I'll get some pics posted this week.
We've added two more growing spots for a total of three, and have compost working on a fourth spot. This fall we plan to expand all four spots by spreading cardboard, and compost on the areas we want to expand into. The weight and moisture will kill off the sod, and the snow over winter will break it all down into tillable compost.
Next spring we hope to add a beehive to the yard. Maybe even some quail to raise for meat. We're still looking at the possibility of moving to some acreage, but, we're so tied to this area for now that we'll make do, and with all the projects I have planned for the summer, and the harvesting and canning that we have already started (thank you Bountiful Baskets for all the great produce that keeps coming.), I hope to keep these kids so busy that school will seem like a welcome rest. Sure, there will be plenty of play time, night games, camping in the backyard, swimming in the pool (we invested in a 15 foot wide 3 foot deep wading pool last year and it was a great investment), and all the festivals we attend over the summer (love the Scottish Festivals the most, but there is also the Asian fest and the city festivals), and the endless backyard bbq's. It's going to be a great summer.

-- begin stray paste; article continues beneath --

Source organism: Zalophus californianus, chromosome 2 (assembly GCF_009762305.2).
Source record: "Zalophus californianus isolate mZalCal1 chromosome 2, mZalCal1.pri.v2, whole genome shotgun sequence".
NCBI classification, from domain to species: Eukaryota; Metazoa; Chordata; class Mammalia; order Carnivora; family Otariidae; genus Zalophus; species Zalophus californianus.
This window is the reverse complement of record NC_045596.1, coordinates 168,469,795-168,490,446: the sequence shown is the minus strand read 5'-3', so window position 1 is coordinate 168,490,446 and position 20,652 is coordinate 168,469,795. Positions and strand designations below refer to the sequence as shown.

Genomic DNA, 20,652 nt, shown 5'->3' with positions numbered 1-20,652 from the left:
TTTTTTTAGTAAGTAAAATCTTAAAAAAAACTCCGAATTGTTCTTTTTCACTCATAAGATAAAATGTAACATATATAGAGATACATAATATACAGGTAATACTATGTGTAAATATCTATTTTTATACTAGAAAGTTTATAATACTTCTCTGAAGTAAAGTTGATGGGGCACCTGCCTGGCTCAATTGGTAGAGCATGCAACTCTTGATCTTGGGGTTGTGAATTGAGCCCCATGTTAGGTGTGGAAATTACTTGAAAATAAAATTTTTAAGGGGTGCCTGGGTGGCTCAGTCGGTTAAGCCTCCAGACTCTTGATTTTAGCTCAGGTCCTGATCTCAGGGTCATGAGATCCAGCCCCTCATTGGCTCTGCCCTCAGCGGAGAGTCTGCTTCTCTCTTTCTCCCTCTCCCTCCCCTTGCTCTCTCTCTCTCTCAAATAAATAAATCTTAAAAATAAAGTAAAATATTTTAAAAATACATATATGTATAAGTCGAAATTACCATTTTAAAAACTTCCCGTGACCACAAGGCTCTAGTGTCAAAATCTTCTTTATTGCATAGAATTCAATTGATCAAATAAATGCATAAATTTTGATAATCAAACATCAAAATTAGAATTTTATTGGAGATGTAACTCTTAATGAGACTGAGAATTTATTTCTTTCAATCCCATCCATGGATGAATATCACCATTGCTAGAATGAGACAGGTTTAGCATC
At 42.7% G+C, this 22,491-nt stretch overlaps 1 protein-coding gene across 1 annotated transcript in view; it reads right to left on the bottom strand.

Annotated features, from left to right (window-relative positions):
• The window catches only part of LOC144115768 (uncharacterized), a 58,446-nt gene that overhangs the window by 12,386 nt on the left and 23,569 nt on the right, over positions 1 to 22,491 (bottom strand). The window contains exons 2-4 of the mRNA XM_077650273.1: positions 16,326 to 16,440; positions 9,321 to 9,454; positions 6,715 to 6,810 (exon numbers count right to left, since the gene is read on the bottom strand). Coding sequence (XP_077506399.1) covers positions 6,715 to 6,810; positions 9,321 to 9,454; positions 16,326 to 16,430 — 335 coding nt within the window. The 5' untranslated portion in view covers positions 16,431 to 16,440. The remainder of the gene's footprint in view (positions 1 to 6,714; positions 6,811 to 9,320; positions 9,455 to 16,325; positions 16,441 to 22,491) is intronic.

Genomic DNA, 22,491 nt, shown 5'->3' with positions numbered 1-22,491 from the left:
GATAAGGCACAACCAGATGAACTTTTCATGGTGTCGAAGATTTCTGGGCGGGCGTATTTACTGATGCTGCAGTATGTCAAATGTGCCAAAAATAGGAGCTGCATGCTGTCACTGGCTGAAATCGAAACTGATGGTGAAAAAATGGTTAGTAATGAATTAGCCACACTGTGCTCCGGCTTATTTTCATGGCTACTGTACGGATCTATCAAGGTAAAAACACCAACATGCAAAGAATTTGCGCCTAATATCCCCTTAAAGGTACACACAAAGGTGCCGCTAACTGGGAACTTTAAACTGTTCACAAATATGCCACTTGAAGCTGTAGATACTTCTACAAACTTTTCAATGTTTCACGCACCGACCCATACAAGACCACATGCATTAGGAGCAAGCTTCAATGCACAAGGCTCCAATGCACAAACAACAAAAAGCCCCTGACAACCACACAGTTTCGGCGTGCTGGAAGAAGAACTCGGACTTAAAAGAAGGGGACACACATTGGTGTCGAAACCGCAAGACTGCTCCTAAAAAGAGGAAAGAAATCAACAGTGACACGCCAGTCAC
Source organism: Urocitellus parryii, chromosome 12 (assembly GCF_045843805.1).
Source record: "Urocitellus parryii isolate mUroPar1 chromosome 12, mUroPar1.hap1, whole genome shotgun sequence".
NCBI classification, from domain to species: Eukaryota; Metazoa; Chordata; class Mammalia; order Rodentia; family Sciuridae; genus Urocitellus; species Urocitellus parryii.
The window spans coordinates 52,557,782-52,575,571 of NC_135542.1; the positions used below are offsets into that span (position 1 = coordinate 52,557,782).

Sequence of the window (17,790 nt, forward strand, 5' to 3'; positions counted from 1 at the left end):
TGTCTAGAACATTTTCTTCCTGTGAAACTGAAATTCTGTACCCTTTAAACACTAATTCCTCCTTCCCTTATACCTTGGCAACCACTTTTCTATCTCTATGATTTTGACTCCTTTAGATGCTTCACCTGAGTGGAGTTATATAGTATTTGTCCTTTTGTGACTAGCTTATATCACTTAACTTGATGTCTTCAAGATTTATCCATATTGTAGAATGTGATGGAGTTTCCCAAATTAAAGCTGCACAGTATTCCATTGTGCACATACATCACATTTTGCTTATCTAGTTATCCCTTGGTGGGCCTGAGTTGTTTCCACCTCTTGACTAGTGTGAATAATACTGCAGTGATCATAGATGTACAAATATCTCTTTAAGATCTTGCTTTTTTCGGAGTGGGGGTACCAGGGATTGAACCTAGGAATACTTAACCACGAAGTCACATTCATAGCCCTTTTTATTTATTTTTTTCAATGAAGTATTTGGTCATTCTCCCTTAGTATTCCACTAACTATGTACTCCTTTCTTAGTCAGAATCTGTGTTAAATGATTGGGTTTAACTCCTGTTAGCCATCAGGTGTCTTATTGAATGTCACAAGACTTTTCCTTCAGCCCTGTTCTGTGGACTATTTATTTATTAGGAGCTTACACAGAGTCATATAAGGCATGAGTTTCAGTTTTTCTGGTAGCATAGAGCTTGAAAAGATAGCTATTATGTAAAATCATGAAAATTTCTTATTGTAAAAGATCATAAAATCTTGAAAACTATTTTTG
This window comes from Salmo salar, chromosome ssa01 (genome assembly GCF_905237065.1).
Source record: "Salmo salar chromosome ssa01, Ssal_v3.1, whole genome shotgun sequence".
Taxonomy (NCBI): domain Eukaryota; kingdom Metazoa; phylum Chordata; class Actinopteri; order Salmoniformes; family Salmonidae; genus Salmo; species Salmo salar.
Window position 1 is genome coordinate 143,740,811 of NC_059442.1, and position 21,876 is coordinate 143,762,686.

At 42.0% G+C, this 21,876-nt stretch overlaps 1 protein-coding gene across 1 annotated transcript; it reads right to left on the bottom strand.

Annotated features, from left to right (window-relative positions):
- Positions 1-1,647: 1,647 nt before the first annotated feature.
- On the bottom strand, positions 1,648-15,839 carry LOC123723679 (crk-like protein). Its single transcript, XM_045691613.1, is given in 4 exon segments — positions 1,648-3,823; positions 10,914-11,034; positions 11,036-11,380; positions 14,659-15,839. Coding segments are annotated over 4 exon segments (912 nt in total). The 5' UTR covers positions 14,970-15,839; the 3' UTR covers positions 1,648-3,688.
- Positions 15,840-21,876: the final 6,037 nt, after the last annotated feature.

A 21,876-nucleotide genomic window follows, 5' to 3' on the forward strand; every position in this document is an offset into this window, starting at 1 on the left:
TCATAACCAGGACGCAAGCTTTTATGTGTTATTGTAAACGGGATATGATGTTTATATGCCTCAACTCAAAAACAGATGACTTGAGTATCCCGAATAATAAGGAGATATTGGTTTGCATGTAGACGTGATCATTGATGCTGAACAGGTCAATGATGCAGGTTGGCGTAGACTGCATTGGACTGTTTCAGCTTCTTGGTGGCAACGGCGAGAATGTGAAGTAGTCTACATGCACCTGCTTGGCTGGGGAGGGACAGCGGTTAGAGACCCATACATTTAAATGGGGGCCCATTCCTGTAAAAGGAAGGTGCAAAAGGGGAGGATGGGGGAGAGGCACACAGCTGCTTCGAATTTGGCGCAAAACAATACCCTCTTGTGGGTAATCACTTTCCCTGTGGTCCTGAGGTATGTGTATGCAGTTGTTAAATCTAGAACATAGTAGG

When we embarked on our latest epic journey, that of raising chickens for fresh eggs, we had every intention of only purchasing laying hens. No roosters, no meat chickens, just laying hens. But, in our zeal and enthusiasm, we weren't as careful as we thought we were in picking out the individual "hens". I had thought pullet meant older chick, but, it apparently indicates female chicken or hen. There is a new terminology in my vocabulary. Straight run. No one told me to be aware of this term, and I don't recall reading about it when researching chickens. This would have been valuable information to have, but, alas, we forged ahead, blissfully unaware of the risks we were taking by not knowing about this term.